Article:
2002-12-12 / Arts & Entertainment


©2002 Tribune Media Services, Inc.


Tom Wyman, a former president of CBS whom I knew more as a boss than a friend, has dropped his membership in the Augusta National Golf Club because the club has persisted in refusing to admit women as members. The chairman of the club, Hootie John-son, has been dumb and pigheaded about this. He says they do not admit women and they are not going to change that policy. Wanna bet, Hootie?

The word "club" suggests exclusivity and the reasons for any club ex-cluding people for one reason or an-other are often valid. When I was young, there were Boy Scouts and Girl Scouts, a YMCA and a YWCA. The Knights of Columbus probably wouldn’t want a lot of Presbyterians, Jews or Muslims applying because it’s a Catholic or-ganization. That’s defensible. NOW, the National Organization for Women, has only about 10 percent men as members.

The reasons for denying membership to women in the Augusta Golf Club are understandable but indefensible. A group of men together has a different character about it than one that includes women. There is an undeniable camaraderie among a collection of men in a locker room that would not exist if there were women present. It isn’t just a mat-ter of getting caught with their towels down. Men behave differently in the presence of each other than they do when women are there. I could not be-gin to say why, even if I knew. It’s not only different, but the atmosphere, for that brief time, is often better. I should think the same thing is true about a group of women who gather for bridge or to elect a candidate to office. I can’t speak for a women’s locker room.

There are good things about exclusive clubs. However, the advantages are outweighed by the necessity of doing something about the bad deal women have gotten over the years as a result of men’s discriminatory treatment. One of the things that can be done is to break down the barriers for entry into previously all-male organizations.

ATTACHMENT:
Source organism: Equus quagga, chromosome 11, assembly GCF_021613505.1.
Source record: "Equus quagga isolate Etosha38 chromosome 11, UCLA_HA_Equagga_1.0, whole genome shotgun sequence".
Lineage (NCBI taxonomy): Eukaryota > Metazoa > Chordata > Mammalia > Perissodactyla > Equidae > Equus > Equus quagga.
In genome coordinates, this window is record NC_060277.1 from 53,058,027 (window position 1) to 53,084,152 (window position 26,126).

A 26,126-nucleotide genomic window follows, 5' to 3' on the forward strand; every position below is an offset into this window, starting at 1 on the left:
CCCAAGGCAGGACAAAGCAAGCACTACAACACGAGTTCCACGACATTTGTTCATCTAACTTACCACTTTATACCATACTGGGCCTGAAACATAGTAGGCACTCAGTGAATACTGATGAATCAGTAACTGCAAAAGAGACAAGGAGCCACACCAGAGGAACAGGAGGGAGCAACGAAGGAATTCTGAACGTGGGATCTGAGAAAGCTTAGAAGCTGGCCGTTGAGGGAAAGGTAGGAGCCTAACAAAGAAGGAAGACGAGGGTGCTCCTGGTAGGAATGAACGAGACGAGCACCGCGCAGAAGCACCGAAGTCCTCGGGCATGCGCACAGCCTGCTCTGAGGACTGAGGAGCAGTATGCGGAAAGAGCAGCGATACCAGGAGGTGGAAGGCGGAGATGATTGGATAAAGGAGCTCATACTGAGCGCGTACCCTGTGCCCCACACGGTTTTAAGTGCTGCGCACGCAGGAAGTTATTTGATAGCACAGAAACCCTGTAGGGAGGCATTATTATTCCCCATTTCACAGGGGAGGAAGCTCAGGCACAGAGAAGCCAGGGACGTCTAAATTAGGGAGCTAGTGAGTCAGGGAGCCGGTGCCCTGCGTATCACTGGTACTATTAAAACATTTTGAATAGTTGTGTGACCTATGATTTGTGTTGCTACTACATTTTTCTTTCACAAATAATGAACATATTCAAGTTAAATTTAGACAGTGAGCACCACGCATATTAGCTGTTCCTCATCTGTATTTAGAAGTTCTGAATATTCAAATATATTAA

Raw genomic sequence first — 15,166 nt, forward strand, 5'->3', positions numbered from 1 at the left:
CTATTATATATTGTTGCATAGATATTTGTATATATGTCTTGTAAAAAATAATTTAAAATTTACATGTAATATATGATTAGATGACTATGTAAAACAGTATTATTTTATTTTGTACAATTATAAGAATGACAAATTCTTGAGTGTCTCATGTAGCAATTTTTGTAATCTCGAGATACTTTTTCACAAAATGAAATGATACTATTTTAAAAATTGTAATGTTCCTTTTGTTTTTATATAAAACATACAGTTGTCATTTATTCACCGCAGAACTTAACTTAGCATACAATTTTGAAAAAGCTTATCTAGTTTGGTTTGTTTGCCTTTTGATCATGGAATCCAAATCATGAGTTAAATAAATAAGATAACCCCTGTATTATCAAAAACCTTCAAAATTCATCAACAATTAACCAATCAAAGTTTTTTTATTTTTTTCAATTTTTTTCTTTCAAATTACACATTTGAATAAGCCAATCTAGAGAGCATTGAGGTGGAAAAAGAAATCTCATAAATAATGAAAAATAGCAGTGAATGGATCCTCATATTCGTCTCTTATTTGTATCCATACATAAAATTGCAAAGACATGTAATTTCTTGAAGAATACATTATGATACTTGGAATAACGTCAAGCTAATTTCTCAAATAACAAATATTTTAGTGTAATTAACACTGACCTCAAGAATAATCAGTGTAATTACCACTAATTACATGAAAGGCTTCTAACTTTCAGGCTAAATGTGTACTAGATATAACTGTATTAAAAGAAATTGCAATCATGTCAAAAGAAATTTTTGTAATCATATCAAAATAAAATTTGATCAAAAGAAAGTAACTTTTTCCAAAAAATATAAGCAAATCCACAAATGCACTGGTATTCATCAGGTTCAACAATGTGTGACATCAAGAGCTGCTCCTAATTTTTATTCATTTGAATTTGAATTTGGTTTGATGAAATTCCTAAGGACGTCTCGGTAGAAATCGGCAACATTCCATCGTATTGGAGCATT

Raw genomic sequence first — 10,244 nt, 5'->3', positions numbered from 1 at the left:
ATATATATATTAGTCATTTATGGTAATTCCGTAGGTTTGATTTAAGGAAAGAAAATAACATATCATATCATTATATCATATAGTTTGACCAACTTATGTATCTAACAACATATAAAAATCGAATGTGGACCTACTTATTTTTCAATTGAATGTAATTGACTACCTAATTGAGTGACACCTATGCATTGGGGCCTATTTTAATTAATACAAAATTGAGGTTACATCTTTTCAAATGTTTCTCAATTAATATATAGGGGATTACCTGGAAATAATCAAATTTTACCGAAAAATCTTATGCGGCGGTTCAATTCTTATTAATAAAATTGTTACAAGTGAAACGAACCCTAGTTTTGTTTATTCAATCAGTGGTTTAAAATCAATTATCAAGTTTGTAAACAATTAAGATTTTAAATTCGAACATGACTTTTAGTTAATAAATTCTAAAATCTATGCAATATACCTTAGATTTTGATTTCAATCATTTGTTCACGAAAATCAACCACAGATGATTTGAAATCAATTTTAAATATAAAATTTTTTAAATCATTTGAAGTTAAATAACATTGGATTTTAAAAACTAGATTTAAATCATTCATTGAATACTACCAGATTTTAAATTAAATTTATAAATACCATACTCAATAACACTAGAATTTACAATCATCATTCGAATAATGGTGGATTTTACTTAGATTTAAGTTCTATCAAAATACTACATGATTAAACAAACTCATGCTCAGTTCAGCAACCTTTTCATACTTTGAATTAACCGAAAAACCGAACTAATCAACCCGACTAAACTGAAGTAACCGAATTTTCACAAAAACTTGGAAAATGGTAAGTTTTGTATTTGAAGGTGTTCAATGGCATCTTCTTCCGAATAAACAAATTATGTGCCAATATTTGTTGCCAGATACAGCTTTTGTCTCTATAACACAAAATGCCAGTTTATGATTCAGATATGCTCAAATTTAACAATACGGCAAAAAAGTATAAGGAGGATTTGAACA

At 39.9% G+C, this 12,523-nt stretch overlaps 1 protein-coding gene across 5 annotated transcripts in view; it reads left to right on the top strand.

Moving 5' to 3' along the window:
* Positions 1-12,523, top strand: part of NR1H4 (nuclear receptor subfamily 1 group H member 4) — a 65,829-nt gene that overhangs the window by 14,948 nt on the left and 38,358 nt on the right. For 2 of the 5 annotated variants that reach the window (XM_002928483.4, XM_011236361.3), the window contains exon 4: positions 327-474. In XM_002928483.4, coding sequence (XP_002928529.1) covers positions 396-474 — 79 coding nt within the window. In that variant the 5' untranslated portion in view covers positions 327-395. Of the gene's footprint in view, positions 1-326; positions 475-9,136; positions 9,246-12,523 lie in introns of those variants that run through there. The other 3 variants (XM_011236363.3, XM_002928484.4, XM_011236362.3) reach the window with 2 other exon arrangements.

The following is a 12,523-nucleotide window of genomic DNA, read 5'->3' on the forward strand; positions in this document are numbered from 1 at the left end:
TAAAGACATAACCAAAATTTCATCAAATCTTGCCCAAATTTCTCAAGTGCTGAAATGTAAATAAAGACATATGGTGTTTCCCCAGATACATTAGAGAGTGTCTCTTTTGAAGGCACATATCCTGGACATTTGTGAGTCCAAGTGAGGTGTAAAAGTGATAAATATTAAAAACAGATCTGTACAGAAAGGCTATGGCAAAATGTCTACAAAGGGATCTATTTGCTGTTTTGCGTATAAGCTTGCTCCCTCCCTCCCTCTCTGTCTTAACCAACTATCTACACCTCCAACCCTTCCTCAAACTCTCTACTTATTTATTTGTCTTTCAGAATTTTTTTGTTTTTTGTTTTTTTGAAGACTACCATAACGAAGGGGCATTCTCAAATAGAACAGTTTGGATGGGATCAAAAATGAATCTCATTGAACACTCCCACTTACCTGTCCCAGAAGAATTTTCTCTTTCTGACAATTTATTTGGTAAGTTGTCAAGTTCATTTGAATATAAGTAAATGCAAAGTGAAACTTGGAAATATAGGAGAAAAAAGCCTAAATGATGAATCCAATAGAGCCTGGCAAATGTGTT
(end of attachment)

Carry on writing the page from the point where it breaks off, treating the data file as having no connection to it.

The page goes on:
There are thousands of social or-ganizations that help form the fabric of our society and many of them are exclusive for some reason or another. We prefer to mingle and we’re happiest mingling with our own. "Our own" can refer to national origin, religious affiliation, or something like having served in a war, or bowling with the same people every Tuesday night. We join bridge clubs, sewing groups and political organizations. They all provide a place for us to exchange and express opinions with people basically like our-selves.

I wish the Augusta National Golf Club didn’t have to admit women if it doesn’t want to but it has to. If the club doesn’t announce that it will ad-mit women, CBS Sports has no choice but to back out of broadcasting their golf tournament. Tiger Woods is an in-nocent bystander but he has to pull out of the tournament.

I belong to a club in New York City that was all male for its first 125 years of its existence. In about 1988, after a bitter battle among members, women were admitted. Many enlightened mem-bers who didn’t like the idea of letting women in nonetheless voted in favor of it because they thought it was the right thing to do. The club is undeniably different.

Margie belongs to a prestigious wo-men’s club in New York whose membership comprises many of the women in positions of importance to the city’s cultural life. They do not admit men because members feel this would alter the character of the club in a way de-trimental to women. Sorry, dear. That’s the way we felt at my club but we knew what was right to do and we did it. Bring home an application form. I want to apply.

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